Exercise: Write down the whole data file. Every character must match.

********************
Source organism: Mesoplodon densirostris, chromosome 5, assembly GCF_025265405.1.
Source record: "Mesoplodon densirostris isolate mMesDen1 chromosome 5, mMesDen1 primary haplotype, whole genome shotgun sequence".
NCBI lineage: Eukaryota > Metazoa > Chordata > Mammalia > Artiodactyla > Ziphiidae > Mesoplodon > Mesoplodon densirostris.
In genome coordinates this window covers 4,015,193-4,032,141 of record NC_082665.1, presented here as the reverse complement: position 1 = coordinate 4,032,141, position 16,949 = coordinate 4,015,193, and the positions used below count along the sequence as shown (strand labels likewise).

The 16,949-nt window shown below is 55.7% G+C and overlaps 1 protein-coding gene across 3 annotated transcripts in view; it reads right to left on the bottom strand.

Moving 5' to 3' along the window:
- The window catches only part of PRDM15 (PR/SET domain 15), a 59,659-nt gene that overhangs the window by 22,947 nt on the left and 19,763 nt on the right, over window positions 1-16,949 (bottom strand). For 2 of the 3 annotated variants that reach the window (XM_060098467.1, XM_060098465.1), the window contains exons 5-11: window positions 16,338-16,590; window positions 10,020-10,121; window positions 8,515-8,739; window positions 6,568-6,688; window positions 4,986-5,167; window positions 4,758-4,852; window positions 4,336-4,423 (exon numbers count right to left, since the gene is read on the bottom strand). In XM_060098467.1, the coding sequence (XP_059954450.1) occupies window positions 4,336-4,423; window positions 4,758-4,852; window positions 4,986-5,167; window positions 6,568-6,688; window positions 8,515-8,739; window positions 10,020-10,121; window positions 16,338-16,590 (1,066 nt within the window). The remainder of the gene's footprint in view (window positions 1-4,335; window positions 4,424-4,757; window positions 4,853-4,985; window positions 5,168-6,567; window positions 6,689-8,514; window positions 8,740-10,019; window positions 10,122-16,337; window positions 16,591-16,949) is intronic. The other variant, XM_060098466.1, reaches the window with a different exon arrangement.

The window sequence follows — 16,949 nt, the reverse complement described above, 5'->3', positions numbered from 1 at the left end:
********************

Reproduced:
Source organism: Mesoplodon densirostris, chromosome 5, assembly GCF_025265405.1.
Source record: "Mesoplodon densirostris isolate mMesDen1 chromosome 5, mMesDen1 primary haplotype, whole genome shotgun sequence".
NCBI lineage: Eukaryota > Metazoa > Chordata > Mammalia > Artiodactyla > Ziphiidae > Mesoplodon > Mesoplodon densirostris.
In genome coordinates this window covers 4,015,193-4,032,141 of record NC_082665.1, presented here as the reverse complement: position 1 = coordinate 4,032,141, position 16,949 = coordinate 4,015,193, and the positions used below count along the sequence as shown (strand labels likewise).

The 16,949-nt window shown below is 55.7% G+C and overlaps 1 protein-coding gene across 3 annotated transcripts in view; it reads right to left on the bottom strand.

Moving 5' to 3' along the window:
- The window catches only part of PRDM15 (PR/SET domain 15), a 59,659-nt gene that overhangs the window by 22,947 nt on the left and 19,763 nt on the right, over window positions 1-16,949 (bottom strand). For 2 of the 3 annotated variants that reach the window (XM_060098467.1, XM_060098465.1), the window contains exons 5-11: window positions 16,338-16,590; window positions 10,020-10,121; window positions 8,515-8,739; window positions 6,568-6,688; window positions 4,986-5,167; window positions 4,758-4,852; window positions 4,336-4,423 (exon numbers count right to left, since the gene is read on the bottom strand). In XM_060098467.1, the coding sequence (XP_059954450.1) occupies window positions 4,336-4,423; window positions 4,758-4,852; window positions 4,986-5,167; window positions 6,568-6,688; window positions 8,515-8,739; window positions 10,020-10,121; window positions 16,338-16,590 (1,066 nt within the window). The remainder of the gene's footprint in view (window positions 1-4,335; window positions 4,424-4,757; window positions 4,853-4,985; window positions 5,168-6,567; window positions 6,689-8,514; window positions 8,740-10,019; window positions 10,122-16,337; window positions 16,591-16,949) is intronic. The other variant, XM_060098466.1, reaches the window with a different exon arrangement.

The window sequence follows — 16,949 nt, the reverse complement described above, 5'->3', positions numbered from 1 at the left end: